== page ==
Grizzly Bear Tracking, Citizen-Science, and the Mountains of Montana:
Over the past several years, grizzly bears in the Greater Yellowstone Ecosystem have been facing increasing threats. With significant habitat changes– including a decline in whitebark pine trees, a key food source for the bears– grizzlies have been forced to alter their travel patterns and expand their distribution. While grizzly movement and population changes are a serious consideration in land management and development, gathering the necessary data for an accurate picture is labor intensive, time consuming, and expensive.
Enter our hero: the citizen-scientist. Over the course of three weekends in the late summer and fall of 2011, Adventurers and Scientists for Conservation (ASC) teamed up with the Rocky Mountain Office of the Natural Resources Defense Council to lead a group of volunteer citizen-scientists in gathering their first installment of grizzly data. The goal of the project was to survey the entire north slope of the Centennial Mountain Range in Southwestern Montana, spanning 42 miles of beautiful terrain. With funding support from Patagonia and the Dillon Field Office of the Bureau of Land Management (BLM), Gregg Treinish, ASC Executive Director and Founder, trained and led volunteers in their search for grizzly.
During each workshop weekend, citizen-scientists camped at picturesque Red Rock Lake with the Centennials as their back-drop. After receiving training in GPS usage, bear safety, basic tracking, vegetation identification, Leave No Trace ethics, and an overview of the project’s scope, 43 people from various walks of life set out hiking to acquire data. Traveling along trails, fence lines, roads, and other areas deemed likely bear routes, participants searched for evidence of grizzlies. Grizzly tracks, scats, rub trees, digs, and one bear sighting were recorded, each verified by a trained guide. Several dozen hair samples were collected and carefully scrutinized before four were sent on to a lab for DNA verification. This effort provided concrete evidence confirming the presence of grizzly bears in an area facing increasing threats from human development. The data will aid the BLM in their grizzly bear protection and land management decisions in the Centennials.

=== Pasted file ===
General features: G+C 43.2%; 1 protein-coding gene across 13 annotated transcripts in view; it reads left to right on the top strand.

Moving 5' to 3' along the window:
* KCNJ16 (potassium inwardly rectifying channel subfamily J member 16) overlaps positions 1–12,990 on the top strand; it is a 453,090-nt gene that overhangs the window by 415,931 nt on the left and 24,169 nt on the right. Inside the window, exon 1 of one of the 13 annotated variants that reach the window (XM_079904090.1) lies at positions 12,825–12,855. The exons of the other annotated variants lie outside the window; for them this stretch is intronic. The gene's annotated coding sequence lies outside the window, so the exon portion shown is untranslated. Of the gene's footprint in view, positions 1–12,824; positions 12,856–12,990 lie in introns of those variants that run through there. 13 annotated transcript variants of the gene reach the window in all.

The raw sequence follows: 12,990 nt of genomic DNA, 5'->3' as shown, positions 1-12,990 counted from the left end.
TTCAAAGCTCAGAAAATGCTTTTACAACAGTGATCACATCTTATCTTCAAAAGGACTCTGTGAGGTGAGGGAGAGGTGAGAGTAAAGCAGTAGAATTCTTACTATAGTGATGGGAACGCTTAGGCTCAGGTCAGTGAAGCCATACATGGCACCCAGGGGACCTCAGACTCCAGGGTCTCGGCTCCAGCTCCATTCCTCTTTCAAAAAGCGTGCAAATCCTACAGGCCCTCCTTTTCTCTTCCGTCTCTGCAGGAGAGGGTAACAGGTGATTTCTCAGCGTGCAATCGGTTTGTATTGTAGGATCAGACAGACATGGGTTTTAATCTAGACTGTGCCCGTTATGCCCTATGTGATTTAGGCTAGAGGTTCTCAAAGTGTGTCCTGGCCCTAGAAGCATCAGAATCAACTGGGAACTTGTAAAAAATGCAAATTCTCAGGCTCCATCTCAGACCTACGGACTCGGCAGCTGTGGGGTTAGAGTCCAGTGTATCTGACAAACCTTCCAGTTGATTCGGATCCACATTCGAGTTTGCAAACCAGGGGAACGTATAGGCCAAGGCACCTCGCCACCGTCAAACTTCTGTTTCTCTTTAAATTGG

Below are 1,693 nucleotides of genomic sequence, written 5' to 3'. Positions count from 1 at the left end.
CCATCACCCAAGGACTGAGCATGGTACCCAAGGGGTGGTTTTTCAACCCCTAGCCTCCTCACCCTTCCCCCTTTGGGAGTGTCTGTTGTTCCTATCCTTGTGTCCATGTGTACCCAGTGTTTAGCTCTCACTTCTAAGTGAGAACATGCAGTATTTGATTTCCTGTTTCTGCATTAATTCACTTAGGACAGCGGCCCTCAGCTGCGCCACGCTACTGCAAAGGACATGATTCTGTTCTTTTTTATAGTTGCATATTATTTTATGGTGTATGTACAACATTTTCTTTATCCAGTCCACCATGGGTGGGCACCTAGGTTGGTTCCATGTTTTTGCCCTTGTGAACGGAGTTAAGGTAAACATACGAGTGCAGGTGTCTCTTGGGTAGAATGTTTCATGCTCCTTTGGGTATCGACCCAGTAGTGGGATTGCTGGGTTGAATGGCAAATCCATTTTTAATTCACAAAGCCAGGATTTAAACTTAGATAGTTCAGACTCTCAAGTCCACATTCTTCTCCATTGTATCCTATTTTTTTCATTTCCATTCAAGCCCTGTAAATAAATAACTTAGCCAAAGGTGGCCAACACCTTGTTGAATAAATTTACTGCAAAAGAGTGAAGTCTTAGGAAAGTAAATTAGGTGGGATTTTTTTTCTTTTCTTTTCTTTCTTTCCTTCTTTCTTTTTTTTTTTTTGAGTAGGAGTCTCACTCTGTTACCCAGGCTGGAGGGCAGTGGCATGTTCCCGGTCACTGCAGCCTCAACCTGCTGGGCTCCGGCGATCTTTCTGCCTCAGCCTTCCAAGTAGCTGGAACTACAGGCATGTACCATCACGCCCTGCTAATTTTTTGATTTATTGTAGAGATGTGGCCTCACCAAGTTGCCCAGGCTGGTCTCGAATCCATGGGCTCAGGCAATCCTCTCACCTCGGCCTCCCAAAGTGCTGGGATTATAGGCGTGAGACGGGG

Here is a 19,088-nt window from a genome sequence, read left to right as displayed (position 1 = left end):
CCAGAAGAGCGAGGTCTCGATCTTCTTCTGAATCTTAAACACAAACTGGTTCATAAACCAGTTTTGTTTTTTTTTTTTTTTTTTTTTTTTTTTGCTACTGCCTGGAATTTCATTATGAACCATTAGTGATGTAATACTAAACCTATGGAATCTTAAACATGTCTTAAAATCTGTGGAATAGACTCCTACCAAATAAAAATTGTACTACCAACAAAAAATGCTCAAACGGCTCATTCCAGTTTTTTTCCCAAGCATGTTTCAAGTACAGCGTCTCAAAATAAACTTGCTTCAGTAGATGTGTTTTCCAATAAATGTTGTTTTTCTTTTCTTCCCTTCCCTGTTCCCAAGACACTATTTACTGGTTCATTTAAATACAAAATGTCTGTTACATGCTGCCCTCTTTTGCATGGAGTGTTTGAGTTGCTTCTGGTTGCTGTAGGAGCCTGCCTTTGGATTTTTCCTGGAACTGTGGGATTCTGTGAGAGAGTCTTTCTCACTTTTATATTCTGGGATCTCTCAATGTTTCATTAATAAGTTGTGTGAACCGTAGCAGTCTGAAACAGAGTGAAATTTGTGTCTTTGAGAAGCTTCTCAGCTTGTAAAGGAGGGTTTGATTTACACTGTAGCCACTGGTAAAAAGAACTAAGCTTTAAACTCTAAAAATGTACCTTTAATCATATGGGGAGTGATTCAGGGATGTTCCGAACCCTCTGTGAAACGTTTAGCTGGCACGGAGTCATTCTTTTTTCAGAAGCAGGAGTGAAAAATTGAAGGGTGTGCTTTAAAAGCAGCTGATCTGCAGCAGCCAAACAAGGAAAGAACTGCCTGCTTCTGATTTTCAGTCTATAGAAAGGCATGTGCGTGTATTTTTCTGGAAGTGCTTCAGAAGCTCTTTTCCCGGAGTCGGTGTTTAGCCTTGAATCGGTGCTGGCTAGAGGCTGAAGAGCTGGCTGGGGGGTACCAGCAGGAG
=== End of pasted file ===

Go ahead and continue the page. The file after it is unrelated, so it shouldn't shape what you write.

As valuable as this information is, Treinish believes the project’s impact on its participants is equally important. “Obtaining data from this vast of an area would have been nearly impossible without the effort of the volunteers,” he said. “Additionally, volunteers have expressed that they now feel connected to the area on a much deeper level.” In educating and training a new group of citizen-scientists, the study added to the ranks of informed conservation and grizzly bear advocates.
Adventurers and Scientists for Conservation, founded in January of 2011, is committed to uniting the adventure and science communities for the acquisition of information that is essential to the preservation of our planet, but otherwise difficult to obtain. Citizen-science is a major aspect of the organization’s mission. To learn more about ASC and ways you can become involved, please visitwww.adventureandscience.org.
by: Liam Dillaway